Gu thinks the answer for independent bookstores is to do more than just curate a selection of books for curious readers. He believes they should act as “thought leaders,” teaching Chinese readers about their country’s rich cultural heritage. “Parents today want to immerse their children in traditional culture, but the available material varies widely in quality,” he says. “I believe this is where we can be of service.” At its new location, Luming hosts conferences and gatherings related to literature and history, run by scholars from universities all over China. Gu hopes such activities will inspire public interest in classic works.
But Gu’s isn’t the only potential path forward. Other bookstores have sought to diversify their business to better compete with online retailers. Such reinvented stores see themselves as not only a bookstore, but also a coffee shop, an art gallery, and more. Chains like Sisyphe, Yanjiyou, and Fangsuo draw in customers with stylish cafés, cozy chairs, and vintage incandescent lighting.
But Gu is unimpressed by this business model. “Their customers are looking for an experience: ‘Oh, I’m in Fangsuo reading a masterpiece by a prestigious historian while drinking a cup of coffee — that’ll make a perfect WeChat Moments post,’” he says, explaining what he sees as the prevailing mentality among patrons at these stores.
Yu Tingting, a researcher at the Fangtang Think Tank in Beijing, agrees. She has written several articles calling modern chain bookstores representative of the “triumph of consumerism,” and criticizing them for softening the rough edges of knowledge by turning it into a consumer product.
Yet such chains continue to expand. Founded in 2014, Yanjiyou now has nearly 40 locations across the country — mostly in large cities — and plans to open another 60 by the end of 2019. A similar chain, Dayin Bookmall, has a branch not far from Luming’s new location, one of four in Shanghai. Dayin bills itself as “the bookstore where you can eat,” and the two-story location near Luming is right next to a subway station, ensuring good foot traffic. Open past midnight, it devotes much of its space to stationery stands, a dining area, and even a music studio where customers can record themselves reading after making a purchase of at least 70 yuan.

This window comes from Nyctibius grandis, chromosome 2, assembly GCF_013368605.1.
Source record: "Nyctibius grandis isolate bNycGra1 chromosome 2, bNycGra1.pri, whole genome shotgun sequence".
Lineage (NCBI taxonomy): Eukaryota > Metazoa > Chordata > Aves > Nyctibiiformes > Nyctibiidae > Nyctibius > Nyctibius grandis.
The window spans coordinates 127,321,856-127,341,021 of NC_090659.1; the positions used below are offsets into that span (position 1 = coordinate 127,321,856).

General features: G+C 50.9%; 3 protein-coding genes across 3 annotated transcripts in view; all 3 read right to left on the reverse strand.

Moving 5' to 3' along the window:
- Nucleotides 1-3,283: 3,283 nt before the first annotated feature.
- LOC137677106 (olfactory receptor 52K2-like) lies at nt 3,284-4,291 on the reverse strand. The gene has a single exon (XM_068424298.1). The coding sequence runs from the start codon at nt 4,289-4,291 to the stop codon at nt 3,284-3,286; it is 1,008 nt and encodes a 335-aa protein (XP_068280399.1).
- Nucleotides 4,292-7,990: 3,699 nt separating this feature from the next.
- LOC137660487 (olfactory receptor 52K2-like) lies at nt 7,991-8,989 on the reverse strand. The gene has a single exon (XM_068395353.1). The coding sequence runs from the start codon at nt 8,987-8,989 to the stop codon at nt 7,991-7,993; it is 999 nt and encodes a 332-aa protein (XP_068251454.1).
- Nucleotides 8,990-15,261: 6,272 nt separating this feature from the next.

Customers seem to appreciate this format. Local university student Guo Fangxuanxuan praised Dayin’s layout, and the way people can just grab a book and sit down on the stairs to read. “It reminds me of what bookstores used to be like when I was a little girl,” she says.
Meanwhile, online retailers aren’t standing still either. The online market has continued to expand, eclipsing in-store sales for the first time in 2016, before growing by over 25 percent in 2017. And major online retailers have started opening physical storefronts as they look to branch into “new retail” — a term for integrated online-offline shopping ventures. Just a few steps from Luming, the 14-year-old Zhida Bookstore has reopened its doors, only now as an unmanned shop being run in close cooperation with Alibaba’s Tmall e-commerce platform.
Luming seems to have found a stable home, but many similar stores remain in precarious positions. Ultimately, in the face of new competition, Gu remains a purist. “When these bookstores choose what to put on their shelves, they focus more on how well the books sell and how much of a discount they can get from publishers. Quality comes second,” he says.
Gu’s attitude may strike a chord with some shoppers. Despite her appreciation of modern bookstores like Dayin, Guo, the student, continues to think independent bookstores have a role to play. “When it comes to discovering new books, I put my trust in places like Luming,” she says.
Editors: Lu Hua and Kilian O’Donnell.
(Header image: Customers browse for books at a Fangsuo bookstore in Qingdao, Shandong province, Aug. 31, 2016. VCG)